A hollow shaft 78 has mixing paddles 80 either mounted on the external surface thereof or formed integrally therewith, the paddles 80 being of conventional design. The shaft 78 can be either cylindrical or square in cross section. The shaft 78 is tubular and formed with a channel 82 extending longitudinally and along the full length of said shaft 78, the channel 82 being square in cross section and receiving the quill shaft 72 therethrough. The hollow shaft 78 and the mixing paddles 80 thus rotate on rotation of the quill shaft 72. The dimensions of the quill shaft and the channel 82 are so proportioned as to enable the shaft 78 to be slidable onto the quill shaft 72 and to provide essentially a friction fit therebetween.
The cylindrical outer end 74 of the quill shaft 72 is received within an aperture 84 in a rotary sleeve 86, the sleeve 86 having an annular flange 88 formed on its outer end. The sleeve 86 extends minimally into the interior of the drum 12 through an aperture 90 formed in the end of the drum 12 opposite the end thereof through which the drive shaft 58 extends, the aperture 90 being aligned with the aperture 66 formed in said opposite end of the drum. The sleeve 86 is mounted for rotary non-linear movement by means of the other of the sealing and bearing assemblies 34 and the other of the ball bearings 54. The cylindrical outer end 74 of the quill shaft 72 is slidable within the sleeve 86 and rotatable therewith. A flange or plate 92 integral or rigid with the quill shaft 72 is connected to the flange 88 of the sleeve 86 such as by stud bolts 94 or similar connectors, the plate 92 being rotatable with the shaft assembly 44.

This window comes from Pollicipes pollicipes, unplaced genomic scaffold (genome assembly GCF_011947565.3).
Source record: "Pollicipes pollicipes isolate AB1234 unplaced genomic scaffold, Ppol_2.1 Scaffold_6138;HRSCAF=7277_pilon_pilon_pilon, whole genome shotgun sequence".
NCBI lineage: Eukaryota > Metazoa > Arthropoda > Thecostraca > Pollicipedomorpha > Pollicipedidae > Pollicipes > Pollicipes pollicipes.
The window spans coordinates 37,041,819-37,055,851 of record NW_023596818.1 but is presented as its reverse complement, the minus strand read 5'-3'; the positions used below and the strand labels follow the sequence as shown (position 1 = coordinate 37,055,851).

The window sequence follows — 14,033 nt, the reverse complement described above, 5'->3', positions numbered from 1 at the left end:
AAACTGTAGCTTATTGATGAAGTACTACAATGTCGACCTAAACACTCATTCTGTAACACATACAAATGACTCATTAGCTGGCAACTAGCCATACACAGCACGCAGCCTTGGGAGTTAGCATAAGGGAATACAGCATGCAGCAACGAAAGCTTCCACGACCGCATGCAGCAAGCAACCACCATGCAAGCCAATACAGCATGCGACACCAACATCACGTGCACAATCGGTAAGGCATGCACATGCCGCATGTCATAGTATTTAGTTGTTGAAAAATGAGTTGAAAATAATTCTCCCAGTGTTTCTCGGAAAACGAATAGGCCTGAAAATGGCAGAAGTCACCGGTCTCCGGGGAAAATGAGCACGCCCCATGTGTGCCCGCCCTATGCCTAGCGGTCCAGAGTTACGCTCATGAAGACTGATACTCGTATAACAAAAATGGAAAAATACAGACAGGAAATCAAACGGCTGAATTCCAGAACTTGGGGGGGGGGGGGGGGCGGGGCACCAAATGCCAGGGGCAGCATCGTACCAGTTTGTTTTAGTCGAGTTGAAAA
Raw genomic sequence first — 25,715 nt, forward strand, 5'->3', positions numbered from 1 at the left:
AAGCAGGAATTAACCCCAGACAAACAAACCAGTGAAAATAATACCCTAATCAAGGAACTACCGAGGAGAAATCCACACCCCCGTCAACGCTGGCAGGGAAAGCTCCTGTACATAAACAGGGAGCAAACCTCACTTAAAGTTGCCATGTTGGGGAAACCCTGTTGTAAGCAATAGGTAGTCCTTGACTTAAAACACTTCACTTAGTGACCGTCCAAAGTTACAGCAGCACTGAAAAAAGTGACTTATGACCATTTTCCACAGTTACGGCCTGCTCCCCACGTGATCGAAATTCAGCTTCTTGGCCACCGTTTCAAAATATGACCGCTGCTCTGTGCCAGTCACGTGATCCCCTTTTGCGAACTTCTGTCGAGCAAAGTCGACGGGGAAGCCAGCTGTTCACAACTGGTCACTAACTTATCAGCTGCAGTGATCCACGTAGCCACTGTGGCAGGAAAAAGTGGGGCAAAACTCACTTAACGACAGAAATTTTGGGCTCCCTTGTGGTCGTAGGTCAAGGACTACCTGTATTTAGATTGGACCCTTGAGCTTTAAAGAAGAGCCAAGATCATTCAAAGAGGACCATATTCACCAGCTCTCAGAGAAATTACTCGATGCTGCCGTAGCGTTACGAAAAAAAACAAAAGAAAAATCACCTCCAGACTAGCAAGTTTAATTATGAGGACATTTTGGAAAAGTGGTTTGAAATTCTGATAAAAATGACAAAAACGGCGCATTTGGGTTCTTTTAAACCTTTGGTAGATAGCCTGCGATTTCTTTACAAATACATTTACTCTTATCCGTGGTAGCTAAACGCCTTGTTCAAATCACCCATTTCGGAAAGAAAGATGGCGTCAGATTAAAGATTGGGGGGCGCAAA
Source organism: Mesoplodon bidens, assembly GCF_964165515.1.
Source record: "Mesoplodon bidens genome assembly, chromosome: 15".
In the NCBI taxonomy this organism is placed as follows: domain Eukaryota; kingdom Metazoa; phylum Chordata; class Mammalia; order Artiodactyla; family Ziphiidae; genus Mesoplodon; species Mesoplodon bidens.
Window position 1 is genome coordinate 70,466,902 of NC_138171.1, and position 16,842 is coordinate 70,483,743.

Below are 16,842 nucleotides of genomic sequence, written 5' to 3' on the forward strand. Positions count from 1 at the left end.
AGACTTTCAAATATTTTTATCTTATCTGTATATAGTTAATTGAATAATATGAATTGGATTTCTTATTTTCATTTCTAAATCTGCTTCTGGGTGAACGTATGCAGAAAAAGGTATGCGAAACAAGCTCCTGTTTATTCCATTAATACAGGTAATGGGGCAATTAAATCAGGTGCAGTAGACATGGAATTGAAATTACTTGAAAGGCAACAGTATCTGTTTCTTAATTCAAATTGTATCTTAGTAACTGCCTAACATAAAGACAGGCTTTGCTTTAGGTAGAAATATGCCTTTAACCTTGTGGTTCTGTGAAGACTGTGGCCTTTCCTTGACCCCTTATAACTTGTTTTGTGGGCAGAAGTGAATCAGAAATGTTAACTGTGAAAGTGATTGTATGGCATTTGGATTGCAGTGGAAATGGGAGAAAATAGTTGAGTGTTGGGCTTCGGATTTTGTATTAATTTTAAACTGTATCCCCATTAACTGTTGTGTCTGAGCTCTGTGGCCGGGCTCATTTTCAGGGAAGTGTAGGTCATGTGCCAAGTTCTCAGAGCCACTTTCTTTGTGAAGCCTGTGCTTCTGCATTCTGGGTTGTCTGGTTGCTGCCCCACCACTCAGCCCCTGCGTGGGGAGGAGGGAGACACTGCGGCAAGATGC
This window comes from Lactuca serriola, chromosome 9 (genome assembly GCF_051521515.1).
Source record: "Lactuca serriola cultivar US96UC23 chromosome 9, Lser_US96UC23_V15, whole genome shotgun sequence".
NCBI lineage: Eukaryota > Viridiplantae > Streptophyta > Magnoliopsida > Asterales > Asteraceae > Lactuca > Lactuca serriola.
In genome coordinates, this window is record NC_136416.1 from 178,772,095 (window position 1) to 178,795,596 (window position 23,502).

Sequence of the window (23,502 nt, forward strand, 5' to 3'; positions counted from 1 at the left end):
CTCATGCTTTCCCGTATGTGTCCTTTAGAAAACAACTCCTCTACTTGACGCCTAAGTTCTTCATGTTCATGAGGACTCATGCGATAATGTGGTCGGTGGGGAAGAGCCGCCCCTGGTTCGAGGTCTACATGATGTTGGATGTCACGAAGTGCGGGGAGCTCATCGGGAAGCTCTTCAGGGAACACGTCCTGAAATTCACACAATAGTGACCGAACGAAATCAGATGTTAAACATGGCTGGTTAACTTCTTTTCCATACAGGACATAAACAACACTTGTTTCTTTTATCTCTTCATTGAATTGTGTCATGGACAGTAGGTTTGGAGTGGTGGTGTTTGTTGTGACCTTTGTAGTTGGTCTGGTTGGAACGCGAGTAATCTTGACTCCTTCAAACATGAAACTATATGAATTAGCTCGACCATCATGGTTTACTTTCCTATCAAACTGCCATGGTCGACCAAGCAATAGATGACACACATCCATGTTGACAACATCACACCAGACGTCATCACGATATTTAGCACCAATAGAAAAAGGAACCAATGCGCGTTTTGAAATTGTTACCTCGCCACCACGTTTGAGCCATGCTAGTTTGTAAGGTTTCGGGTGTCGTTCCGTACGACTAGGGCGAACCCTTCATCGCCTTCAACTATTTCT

The plate 92 can be released from connection to the flanged sleeve 86 by simple removal of the bolts 94. The quill shaft 72 can then be pulled through the sleeve 86. On withdrawal of the quill shaft 72 through the sleeve 86, the shaft 72 is withdrawn from the square indentation 68 in the drive shaft 58 and thereby disengages from said drive shaft. The quill shaft 72 is subsequently drawn through the hollow shaft 78, thus disconnecting the shaft 78 and attached paddles 80 from mounting engagement with any portion of the structure of the mixing apparatus 10. The quill shaft 72 is finally fully withdrawn from the interior of the drum 12 through the sleeve 86, removal of the shaft 72 from said drum being fully accomplished without access to the interior of the drum. The shaft 78 and attached paddles 80 can then be conveniently removed from the interior of the drum 12 through the charge and discharge port 20 for cleaning or replacement thereof. The aforesaid operations can be accomplished quickly by mechanically unskilled personnel using only the most simple and basic of tools.
Reassembly of the shaft assembly 44 is readily accomplished by reversal of the procedure described above. Disassembly and reassembly of the shaft assembly 44 as aforesaid is accomplished without disassembly of structure supporting the drum 12. Therefore, the present structure allows more rapid and facile removal of the mixing paddles 80 from the interior of the drum 12 for on site cleaning and replacement thereof. Suitable lubrication fittings for the seals and bearings are provided where necessary and thrust type bearings are utilized to maintain the rotatable components in axial position.
The foregoing is considered as illustrative only of the principles of the invention. Further, since numerous modifications and changes will readily occur to those skilled in the art, it is not desired to limit the invention to the exact construction and operation shown and described, and accordingly all suitable modifications and equivalents may be resorted to, falling within the scope of the invention.
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|U.S. Classification||366/46, 366/64, 366/185, 366/47|
|International Classification||B01F15/00, B01F7/00, B01F7/02|
|Cooperative Classification||B01F2015/0011, B01F15/00714, B01F7/00158, B01F13/0016, B01F7/04, B01F13/0018|
|European Classification||B01F15/00M2D4, B01F13/00K, B01F7/00B12B6, B01F7/04|